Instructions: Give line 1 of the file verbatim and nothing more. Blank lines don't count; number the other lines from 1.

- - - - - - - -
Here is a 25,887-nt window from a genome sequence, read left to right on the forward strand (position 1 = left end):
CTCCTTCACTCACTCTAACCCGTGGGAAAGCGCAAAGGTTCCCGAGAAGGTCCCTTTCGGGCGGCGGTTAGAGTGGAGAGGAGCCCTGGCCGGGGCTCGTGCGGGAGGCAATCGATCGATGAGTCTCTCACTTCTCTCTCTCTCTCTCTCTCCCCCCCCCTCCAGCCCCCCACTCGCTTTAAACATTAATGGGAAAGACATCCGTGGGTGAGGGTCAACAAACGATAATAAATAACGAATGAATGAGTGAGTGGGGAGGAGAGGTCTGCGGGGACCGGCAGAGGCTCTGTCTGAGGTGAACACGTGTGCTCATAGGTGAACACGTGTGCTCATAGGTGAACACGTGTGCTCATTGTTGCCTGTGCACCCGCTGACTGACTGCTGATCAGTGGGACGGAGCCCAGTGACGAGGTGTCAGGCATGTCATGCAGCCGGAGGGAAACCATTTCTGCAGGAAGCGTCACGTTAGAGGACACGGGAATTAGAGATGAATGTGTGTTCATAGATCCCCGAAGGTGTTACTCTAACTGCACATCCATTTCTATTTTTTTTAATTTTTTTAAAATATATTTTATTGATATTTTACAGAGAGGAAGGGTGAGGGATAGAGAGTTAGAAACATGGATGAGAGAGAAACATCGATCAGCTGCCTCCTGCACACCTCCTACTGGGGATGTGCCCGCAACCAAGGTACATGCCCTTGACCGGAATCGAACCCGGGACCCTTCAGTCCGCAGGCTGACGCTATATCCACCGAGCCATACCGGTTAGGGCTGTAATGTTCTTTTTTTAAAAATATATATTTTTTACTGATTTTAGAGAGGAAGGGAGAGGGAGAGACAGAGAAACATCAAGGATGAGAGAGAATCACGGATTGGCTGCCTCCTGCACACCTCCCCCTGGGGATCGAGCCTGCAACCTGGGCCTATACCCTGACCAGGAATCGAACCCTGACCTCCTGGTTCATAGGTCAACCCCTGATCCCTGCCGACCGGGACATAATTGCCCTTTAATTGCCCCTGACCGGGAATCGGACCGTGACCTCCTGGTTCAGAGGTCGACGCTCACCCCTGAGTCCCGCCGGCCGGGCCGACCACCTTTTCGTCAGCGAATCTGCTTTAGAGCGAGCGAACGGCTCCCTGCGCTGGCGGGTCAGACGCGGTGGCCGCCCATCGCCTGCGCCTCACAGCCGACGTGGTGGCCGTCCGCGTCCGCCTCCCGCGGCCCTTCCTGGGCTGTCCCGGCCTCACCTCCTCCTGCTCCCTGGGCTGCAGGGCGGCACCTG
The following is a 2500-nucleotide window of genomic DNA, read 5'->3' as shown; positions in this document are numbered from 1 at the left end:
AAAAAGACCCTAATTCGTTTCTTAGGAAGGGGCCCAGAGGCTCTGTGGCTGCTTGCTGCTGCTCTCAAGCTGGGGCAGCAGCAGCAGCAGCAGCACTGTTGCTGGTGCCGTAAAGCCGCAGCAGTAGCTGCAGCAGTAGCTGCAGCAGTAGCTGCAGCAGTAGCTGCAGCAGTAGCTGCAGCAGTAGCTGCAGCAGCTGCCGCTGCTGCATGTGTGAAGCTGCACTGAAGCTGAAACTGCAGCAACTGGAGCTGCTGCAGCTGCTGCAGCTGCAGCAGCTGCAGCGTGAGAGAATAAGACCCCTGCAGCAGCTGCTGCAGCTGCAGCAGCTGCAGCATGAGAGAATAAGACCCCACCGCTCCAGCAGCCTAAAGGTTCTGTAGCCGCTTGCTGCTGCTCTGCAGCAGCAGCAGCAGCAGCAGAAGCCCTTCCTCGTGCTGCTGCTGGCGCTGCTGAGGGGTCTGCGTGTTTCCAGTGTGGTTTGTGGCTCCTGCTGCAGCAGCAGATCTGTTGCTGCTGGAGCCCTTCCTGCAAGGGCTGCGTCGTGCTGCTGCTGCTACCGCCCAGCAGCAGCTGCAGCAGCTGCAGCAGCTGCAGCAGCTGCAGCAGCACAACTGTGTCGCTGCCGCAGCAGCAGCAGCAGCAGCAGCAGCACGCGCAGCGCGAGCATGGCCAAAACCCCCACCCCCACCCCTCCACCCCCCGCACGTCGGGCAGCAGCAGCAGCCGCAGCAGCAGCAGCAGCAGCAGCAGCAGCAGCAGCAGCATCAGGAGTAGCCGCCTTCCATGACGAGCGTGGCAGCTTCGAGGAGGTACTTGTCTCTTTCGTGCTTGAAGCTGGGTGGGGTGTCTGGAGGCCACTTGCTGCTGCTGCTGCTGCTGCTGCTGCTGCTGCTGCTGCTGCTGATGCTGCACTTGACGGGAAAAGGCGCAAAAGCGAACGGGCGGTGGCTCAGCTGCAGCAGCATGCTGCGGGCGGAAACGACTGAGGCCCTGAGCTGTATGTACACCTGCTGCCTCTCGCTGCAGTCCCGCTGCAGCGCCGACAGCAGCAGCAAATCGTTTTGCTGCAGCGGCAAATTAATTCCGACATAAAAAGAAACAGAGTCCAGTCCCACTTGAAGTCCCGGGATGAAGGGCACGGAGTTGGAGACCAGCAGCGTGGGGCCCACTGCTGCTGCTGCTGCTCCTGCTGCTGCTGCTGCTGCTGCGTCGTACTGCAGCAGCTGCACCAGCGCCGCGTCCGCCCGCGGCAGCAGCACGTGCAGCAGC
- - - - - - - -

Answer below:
Here is a 25,887-nt window from a genome sequence, read left to right on the forward strand (position 1 = left end):